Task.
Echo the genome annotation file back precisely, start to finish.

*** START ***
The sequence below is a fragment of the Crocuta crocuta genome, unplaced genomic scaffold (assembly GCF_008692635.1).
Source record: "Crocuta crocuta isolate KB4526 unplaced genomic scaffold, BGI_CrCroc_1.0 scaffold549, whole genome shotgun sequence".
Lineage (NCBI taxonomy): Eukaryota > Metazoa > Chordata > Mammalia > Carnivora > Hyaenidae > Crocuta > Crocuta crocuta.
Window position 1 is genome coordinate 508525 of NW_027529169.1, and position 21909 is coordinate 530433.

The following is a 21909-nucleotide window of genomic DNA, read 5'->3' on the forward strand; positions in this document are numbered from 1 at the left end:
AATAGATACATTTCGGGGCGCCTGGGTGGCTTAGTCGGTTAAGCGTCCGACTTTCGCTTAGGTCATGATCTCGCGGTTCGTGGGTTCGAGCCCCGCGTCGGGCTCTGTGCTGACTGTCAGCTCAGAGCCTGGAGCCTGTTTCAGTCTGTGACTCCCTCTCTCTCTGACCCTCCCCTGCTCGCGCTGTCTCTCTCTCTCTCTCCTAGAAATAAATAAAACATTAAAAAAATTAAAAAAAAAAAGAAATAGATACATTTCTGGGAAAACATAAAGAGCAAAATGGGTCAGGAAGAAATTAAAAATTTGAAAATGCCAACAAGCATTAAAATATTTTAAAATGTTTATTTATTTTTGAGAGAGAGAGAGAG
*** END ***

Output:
The sequence below is a fragment of the Crocuta crocuta genome, unplaced genomic scaffold (assembly GCF_008692635.1).
Source record: "Crocuta crocuta isolate KB4526 unplaced genomic scaffold, BGI_CrCroc_1.0 scaffold549, whole genome shotgun sequence".
Lineage (NCBI taxonomy): Eukaryota > Metazoa > Chordata > Mammalia > Carnivora > Hyaenidae > Crocuta > Crocuta crocuta.
Window position 1 is genome coordinate 508525 of NW_027529169.1, and position 21909 is coordinate 530433.

The following is a 21909-nucleotide window of genomic DNA, read 5'->3' on the forward strand; positions in this document are numbered from 1 at the left end:
AATAGATACATTTCGGGGCGCCTGGGTGGCTTAGTCGGTTAAGCGTCCGACTTTCGCTTAGGTCATGATCTCGCGGTTCGTGGGTTCGAGCCCCGCGTCGGGCTCTGTGCTGACTGTCAGCTCAGAGCCTGGAGCCTGTTTCAGTCTGTGACTCCCTCTCTCTCTGACCCTCCCCTGCTCGCGCTGTCTCTCTCTCTCTCTCCTAGAAATAAATAAAACATTAAAAAAATTAAAAAAAAAAAGAAATAGATACATTTCTGGGAAAACATAAAGAGCAAAATGGGTCAGGAAGAAATTAAAAATTTGAAAATGCCAACAAGCATTAAAATATTTTAAAATGTTTATTTATTTTTGAGAGAGAGAGAGAG